Freelancers: why working for free doesn’t help anyone at all

Some freelancers, specially designers, but others are guilty of this, too. They work for free on the understanding, that later on they “advance” to paid work and also get some referrals that lead to even more “awesome paid work.”

Except, this doesn’t work and here is why.

What is actually happening, when a freelancer, let’s just say a designer, does accomplish some work for free for a business (or other type of organisation)?

Before I go into that, let me say a thing about charity or charitable work. Now, if you want to make a contribution to a good cause in the form of free support, I’d say go ahead, but understand these two things about what you are doing:

  1. You are working in your spare time. This free work is not to be considered “building your business” because it ain’t.
  2. Maybe you are not really helping. Maybe the right advice, the project you are helping out needs, is to cough up a budget for the type of activity you are doing for them, instead of relying on volunteer work. Thi could be because of long-term strategical reasons. Think about that. Maybe you are causing more harm than good.

Having said that, sometimes helping out a round or two can just be the right thing you oughta do. Who knows? The stars know and you are one of them, right?

Now, doing work for free will not build your business and specially not, if you use this to evade the tasks that you actually should do to build your business. I am not going into this here, but in general terms: if you have a freelancing business – or any business at all, really – you need to build a customer base in an organised and methodical manner. This doesn’t happen automatically and it doesn’t happen by doing work for free at some place.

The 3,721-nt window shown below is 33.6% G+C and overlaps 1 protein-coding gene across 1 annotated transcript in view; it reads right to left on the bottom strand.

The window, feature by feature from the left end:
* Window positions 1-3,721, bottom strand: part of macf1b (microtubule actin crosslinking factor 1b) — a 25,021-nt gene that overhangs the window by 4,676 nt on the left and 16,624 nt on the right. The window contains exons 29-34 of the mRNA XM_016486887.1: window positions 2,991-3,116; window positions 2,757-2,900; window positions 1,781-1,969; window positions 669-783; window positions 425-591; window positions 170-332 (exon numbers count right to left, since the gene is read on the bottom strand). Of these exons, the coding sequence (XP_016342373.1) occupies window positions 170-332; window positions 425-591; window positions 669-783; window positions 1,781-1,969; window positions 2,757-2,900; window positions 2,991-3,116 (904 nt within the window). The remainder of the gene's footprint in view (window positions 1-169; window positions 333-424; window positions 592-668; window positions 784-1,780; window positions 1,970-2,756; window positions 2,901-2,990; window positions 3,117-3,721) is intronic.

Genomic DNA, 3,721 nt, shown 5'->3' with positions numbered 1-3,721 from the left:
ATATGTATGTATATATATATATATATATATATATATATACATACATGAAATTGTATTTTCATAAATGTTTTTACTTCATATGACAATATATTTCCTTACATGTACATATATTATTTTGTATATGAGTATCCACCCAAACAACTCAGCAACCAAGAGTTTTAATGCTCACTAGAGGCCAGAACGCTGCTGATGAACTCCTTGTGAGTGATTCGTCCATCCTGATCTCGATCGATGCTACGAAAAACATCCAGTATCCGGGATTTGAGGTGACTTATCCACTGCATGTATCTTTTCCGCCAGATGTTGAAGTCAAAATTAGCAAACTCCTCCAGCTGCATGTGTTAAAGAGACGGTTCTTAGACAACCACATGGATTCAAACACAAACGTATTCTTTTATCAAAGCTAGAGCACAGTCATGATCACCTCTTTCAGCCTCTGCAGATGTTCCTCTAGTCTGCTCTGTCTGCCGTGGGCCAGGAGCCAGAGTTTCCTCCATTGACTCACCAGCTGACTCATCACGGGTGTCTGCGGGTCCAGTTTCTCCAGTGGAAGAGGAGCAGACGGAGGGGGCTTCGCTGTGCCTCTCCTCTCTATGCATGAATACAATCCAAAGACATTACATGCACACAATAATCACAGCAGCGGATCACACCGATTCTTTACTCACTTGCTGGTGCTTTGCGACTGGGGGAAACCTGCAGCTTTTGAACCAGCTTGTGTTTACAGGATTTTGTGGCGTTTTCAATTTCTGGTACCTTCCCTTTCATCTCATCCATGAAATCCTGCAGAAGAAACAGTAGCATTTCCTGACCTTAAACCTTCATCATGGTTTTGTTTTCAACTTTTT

Oftentimes people get lured in to do some work for free, with the promise of referrals. This is always a lie, often times not meant in a malicious way, but a lie nonetheless.

Consider this, if said organisation would recommend you, what could they recommend?

Your business? But they didn’t do any business with you. All they can do is tell that you would work for free. So they either have to lie to someone in their network on your behalf (Probably not going to happen. Duh.) or they give you a referral for more work-for-free “opportunities”, which they also understand is not what was promised to you.

This is why seldom anything happens at all in regards to those promises.

Thirdly, think for a moment about this: any organisation, who should recommend you to someone has to have this general process installed in place somewhere. How would this happen? Will the boss talk to his fellas at the country-club about you? Will she talk about you at the next industry show she attends to further her own business?

I don’t know, but somewhere and somehow it has to happen and chances are that this is not penciled in anywhere. So why should this happen?

Which leads us to take a further look at the inside of the “client’s” organisation. If they want you to do some work for free, the following two things are true:

  1. They need the type of work that you offer.
  2. They don’t value it enough to make a budget for it.

What you are doing when you work for them for free is to support the notion, that the type of work you do is no to be valued financially at all. You see why this doesn’t lead to business? You are practically saying: “Never mind paying me. Don’t even think about it, I’ll do it fro free!”

Now, some people try to outright scam freelancers, but that is a completely other thing. I am not talking abou that here. You can protect yourself against such practices by usually having your clients pay a half or a third of the fee upfront. That is a common way to do it.

What also happens is, that by working for free you entrench the thought that people of your ilk, designers or whoever, usually do the work for free. So maybe you stopped working for them after one free project, because the referrals didn’t come or whatever it was, but all you did is making them hunt the next freebie, because it worked with you. That doesn’t help your industry at all.

Let me in conclude with one stern but hopeful word on gaining new business as a freelancer. If you think you need recommendations, than chances are you just have no idea how to regularly generate good business in the first place. Isn’t it so?

But the nice thing about it is, that it can be learned. And that is what you should do in your spare time, instead of busting your seat for nice but slightly confused people.